The soulful rhythm section is anchored by Joe’s then backup band ‘Stuff’ with lead guitarist Eric Gale providing flawless guitar solo’s throughout. Great backup vocals are provided by Patti Austin, Deniece Williams and Bonnie Bramlet.

Without question it ranks alongside the best rock albums ever made. Cocker’s singing has enourmous emotional power and range and the song selection is exquisite.(by Anthony)

Joe Cocker’s album “Stingray”, 1976, is a favorite of mine. Its flavor is so similar to Joe’s 1974 album, “I Can Stand A Little Rain” they could have been a double album.
I purchased the vinyl album of this and played it until the needle wore the record down. Once, after a show that I opened for Joe, I was privileged to meet Pam Cocker. I told her that Stingray was a favorite of mine and she said it was a favorite of hers too. I told her that I had found and purchased just about all of Joe’s albums on CD but Stingray had not been released on CD yet and I wondered why. I constantly was searching for it and when I finally found it available, I rushed to order it. When it arrived, I sat down, with headphones on, and marveled at the songs that I hadn’t heard in decades.

JoeCocker1976Joe Cocker, 1976

The first Track “The Jealous Kind” has a Reggae feel, and keyboardist Richard Tee, really sweetens the sound with his choice of keyboard and deftly played licks. I perform this song, a lot in my “As Joe Cocker” Tribute Shows. Track two, “I Broke Down” is an up tempo tune, with energy suitable for an opening song of a live concert. Track Three, “You Came Along” is a Bobby Charles song that features an echo effect at 36 seconds into the song, on Joe’s voice that is short but I listen for it every time that I listen to this track. Track Four, “Catfish” is a favorite of mine, written by Bob Dylan. It tells the story of Catfish Hunter, the famous baseball pitcher. Catfish is my favorite pitcher in baseball ever. I had never heard Dylan’s version of the song so I found it and gave it a listen. Since I had heard Joe’s version first and loved it, I hated Dylan’s original. Track Five, “Moon Dew” is a vehicle for the dynamics of Joe’s voice.

US InnerSleeves

US inner sleeves

It starts soft and low and builds to a gut felt, sorrowful, voice with an instrumental finish. Track Six, “The Man In Me”, is also a Bob Dylan composition. Joe’s version is a Reggae arranged song that has a happy bounce to it. Track seven, “She Is My Lady”, is a bluesy number with a distinct Gospel feel to it. I was surprised to learn that it was written by George Clinton. Donny Hathaway recorded this song. Joe’s version is so powerfully sang with feeling; I can’t imagine anyone doing a better version of this song than Joe. Track 8, “Worrier”, I love the lyrics to this song. On this call and answer arrangement, the girls really shine. One of the singers has a sound that I can only describe as a “Cockerish” growl. Track 9, “Born Thru Indifference”, features Richard Tee playing a B3 Organ, and the slinky sound of Eric Gale playing his guitar. The last track is “A Song For You” by Leon Russell. This arrangement is really slowed down from Leon’s version, which allows Joe’s heart and soul to stand out in his interpretation of these lyrics. Many Cocker Fans have not heard this album. I recommend it, especially if you heard and liked the “I can Stand A Little Rain” album. (by Alan Kaye)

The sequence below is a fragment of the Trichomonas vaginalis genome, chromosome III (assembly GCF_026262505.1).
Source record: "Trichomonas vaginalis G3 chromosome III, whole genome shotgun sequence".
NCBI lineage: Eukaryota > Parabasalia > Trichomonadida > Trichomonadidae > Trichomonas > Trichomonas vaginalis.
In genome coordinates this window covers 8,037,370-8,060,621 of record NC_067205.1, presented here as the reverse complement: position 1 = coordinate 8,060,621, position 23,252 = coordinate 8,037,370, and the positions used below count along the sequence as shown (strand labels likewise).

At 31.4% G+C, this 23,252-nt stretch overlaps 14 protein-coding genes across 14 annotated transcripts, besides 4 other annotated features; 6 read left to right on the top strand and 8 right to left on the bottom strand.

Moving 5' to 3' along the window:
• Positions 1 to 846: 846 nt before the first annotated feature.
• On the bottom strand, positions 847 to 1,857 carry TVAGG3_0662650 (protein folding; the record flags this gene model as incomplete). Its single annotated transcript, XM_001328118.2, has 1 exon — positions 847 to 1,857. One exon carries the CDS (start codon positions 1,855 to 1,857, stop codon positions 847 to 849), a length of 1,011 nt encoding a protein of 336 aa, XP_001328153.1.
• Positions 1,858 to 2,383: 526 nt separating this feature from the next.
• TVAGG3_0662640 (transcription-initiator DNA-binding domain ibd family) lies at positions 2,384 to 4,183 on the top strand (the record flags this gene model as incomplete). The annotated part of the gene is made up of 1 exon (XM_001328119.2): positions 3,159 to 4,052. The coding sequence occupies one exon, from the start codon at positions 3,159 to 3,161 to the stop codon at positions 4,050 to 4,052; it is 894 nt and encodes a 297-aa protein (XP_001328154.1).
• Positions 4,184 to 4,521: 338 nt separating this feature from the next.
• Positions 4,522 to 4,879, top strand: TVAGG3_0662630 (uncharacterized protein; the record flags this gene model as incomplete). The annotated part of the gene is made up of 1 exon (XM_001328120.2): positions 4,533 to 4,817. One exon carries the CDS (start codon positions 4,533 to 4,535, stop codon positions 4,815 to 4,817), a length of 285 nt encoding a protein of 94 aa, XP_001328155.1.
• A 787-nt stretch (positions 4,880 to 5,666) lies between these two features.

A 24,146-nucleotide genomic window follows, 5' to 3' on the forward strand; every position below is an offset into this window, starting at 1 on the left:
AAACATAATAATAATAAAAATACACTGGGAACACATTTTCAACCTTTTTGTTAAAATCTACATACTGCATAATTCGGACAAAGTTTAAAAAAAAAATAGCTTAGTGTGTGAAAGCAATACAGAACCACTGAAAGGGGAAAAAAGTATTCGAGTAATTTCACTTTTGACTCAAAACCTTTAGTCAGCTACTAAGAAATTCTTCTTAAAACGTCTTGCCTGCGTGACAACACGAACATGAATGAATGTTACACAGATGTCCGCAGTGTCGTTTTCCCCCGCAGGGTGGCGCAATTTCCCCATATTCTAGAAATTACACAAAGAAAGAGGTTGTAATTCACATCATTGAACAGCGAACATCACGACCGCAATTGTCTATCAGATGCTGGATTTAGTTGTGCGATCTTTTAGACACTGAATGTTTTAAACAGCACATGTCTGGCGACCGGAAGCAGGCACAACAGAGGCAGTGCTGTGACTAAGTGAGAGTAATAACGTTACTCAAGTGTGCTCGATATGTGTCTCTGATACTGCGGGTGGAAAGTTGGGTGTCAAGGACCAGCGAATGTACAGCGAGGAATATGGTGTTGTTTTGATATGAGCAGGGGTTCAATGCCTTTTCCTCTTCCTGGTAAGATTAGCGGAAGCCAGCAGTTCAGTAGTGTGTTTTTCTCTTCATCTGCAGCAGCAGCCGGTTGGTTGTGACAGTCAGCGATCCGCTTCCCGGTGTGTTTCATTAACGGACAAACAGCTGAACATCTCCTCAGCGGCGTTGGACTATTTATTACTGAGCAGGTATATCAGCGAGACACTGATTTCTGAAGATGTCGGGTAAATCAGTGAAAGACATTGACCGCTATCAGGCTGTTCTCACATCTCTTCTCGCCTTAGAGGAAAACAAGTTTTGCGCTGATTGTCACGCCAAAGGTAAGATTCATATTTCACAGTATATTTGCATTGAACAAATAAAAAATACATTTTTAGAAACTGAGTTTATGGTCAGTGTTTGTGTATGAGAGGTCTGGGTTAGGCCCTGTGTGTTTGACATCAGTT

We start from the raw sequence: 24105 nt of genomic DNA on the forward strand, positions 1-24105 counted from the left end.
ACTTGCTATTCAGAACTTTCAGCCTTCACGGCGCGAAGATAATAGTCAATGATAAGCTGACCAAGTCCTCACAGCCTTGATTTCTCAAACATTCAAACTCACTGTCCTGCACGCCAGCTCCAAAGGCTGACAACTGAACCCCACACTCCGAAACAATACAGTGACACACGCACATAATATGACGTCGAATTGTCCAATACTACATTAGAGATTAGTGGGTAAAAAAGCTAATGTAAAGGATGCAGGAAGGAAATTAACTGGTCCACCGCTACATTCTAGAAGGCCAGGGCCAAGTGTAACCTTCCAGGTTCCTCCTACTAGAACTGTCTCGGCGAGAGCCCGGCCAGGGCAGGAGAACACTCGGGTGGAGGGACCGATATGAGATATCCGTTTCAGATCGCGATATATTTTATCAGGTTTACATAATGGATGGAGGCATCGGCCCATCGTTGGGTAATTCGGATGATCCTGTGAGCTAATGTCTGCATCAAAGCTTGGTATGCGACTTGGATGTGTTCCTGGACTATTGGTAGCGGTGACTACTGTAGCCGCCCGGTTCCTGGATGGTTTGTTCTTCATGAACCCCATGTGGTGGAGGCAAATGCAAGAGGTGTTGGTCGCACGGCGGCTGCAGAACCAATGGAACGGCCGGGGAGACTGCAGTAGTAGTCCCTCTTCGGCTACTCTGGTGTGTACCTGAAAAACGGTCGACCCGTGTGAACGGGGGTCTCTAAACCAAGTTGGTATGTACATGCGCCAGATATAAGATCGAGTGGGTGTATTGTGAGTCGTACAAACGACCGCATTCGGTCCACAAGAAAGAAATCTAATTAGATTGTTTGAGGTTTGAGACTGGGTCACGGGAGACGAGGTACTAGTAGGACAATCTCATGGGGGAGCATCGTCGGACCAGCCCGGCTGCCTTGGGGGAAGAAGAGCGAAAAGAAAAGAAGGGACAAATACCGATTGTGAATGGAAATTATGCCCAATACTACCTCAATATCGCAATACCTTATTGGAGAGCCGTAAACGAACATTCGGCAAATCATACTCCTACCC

Indeed: One of the finest albums Joe Cocker ever recorded !


Joe Cocker (vocals)
Cornell Dupree (guitar)
Gordon Edwards (bass)
Steve Gadd (drums, percussion)
Eric Gale (guitar)
Richard Tee (keyboards)
Background vocals:
Patti Austin – Bonnie Bramlett – Lani Groves – Gwen Guthrie – Phyllis Lindsay – Brenda White – Maxine Willard – Deniece Williams
Eric Clapton (guitar on 08.)
Felix “Flaco” Falcon (percussion)
Albert Lee (guitar on 03.)
Sam Rivers (saxophone)


01. The Jealous Kind (Charles) 3.51
02. I Broke Down (Moore) 3.29
03. You Came Along (Charles) 3.50
04. Catfish (Dylan/Levy) 5.24
05. Moon Dew (Moore) 5,53
06. The Man In Me (Dylan) 2.43
07. She Is My Lady (Clinton) 4.37
08. Worrier (Moore) 3.16
09. Born Thru Indifference (Cocker/Tee) 6.15
10. A Song For You (Russell) 6.25




Joe Cocker – Night Calls (1991)

FrontCover1Singer Joe Cocker dies aged 70

Singer Joe Cocker, best known for his cover of the Beatles’ With A Little Help From My Friends, has died aged 70, his agent has confirmed.
The Sheffield born singer song-writer had a career lasting more than 40 years with hits including You Are So Beautiful and Up Where We Belong.

His agent Barrie Marshall confirmed he had died of an undisclosed illness.

He was “simply unique” and “it will be impossible to fill the space he leaves in our hearts,” he added.
Known for his gritty voice, Cocker began his singing career in the pubs and clubs of Sheffield in the 1960s before hitting the big time.
He was propelled to pop stardom when his version of The Beatles’ With A Little Help from My Friends reached number one in 1968.
He performed the song at the famous Woodstock Festival in New York state a year later.

His duet with Jennifer Warnes, Up Where We Belong – from An Officer And A Gentleman – hit number one and went on to win both a Grammy and an Academy Award in 1983.

CockerLA1972Joe Cocker in Los Angeles, 1972

He was made an OBE in 2007.

Last year his arena tour across Europe saw him achieve a number one album in Germany and give what was to be his final concert in Hammersmith, London, in June.